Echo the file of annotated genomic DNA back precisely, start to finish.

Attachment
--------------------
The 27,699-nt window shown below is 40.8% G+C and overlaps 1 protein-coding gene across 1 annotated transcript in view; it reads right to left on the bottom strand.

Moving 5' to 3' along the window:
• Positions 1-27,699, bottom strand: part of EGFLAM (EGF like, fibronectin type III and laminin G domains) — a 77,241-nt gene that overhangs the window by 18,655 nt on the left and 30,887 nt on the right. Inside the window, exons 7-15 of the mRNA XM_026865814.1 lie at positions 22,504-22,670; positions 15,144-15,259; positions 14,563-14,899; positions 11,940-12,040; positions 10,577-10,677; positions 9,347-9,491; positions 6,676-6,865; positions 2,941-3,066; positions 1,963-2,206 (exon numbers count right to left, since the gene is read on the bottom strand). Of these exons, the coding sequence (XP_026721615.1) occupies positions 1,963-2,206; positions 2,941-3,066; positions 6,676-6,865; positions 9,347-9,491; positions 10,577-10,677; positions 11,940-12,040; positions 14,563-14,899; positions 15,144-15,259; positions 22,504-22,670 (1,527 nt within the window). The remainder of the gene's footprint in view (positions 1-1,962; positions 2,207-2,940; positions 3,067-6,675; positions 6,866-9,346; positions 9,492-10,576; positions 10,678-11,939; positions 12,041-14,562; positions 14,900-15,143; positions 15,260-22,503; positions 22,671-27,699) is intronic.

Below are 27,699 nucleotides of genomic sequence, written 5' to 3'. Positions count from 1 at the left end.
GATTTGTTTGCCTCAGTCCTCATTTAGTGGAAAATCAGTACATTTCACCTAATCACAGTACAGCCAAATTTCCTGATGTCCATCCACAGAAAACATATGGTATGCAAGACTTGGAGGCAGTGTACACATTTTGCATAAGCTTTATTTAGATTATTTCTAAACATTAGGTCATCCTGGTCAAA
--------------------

The 27,699-nt window shown below is 40.8% G+C and overlaps 1 protein-coding gene across 1 annotated transcript in view; it reads right to left on the bottom strand.

Moving 5' to 3' along the window:
• Positions 1-27,699, bottom strand: part of EGFLAM (EGF like, fibronectin type III and laminin G domains) — a 77,241-nt gene that overhangs the window by 18,655 nt on the left and 30,887 nt on the right. Inside the window, exons 7-15 of the mRNA XM_026865814.1 lie at positions 22,504-22,670; positions 15,144-15,259; positions 14,563-14,899; positions 11,940-12,040; positions 10,577-10,677; positions 9,347-9,491; positions 6,676-6,865; positions 2,941-3,066; positions 1,963-2,206 (exon numbers count right to left, since the gene is read on the bottom strand). Of these exons, the coding sequence (XP_026721615.1) occupies positions 1,963-2,206; positions 2,941-3,066; positions 6,676-6,865; positions 9,347-9,491; positions 10,577-10,677; positions 11,940-12,040; positions 14,563-14,899; positions 15,144-15,259; positions 22,504-22,670 (1,527 nt within the window). The remainder of the gene's footprint in view (positions 1-1,962; positions 2,207-2,940; positions 3,067-6,675; positions 6,866-9,346; positions 9,492-10,576; positions 10,678-11,939; positions 12,041-14,562; positions 14,900-15,143; positions 15,260-22,503; positions 22,671-27,699) is intronic.

Below are 27,699 nucleotides of genomic sequence, written 5' to 3'. Positions count from 1 at the left end.
GATTTGTTTGCCTCAGTCCTCATTTAGTGGAAAATCAGTACATTTCACCTAATCACAGTACAGCCAAATTTCCTGATGTCCATCCACAGAAAACATATGGTATGCAAGACTTGGAGGCAGTGTACACATTTTGCATAAGCTTTATTTAGATTATTTCTAAACATTAGGTCATCCTGGTCAAA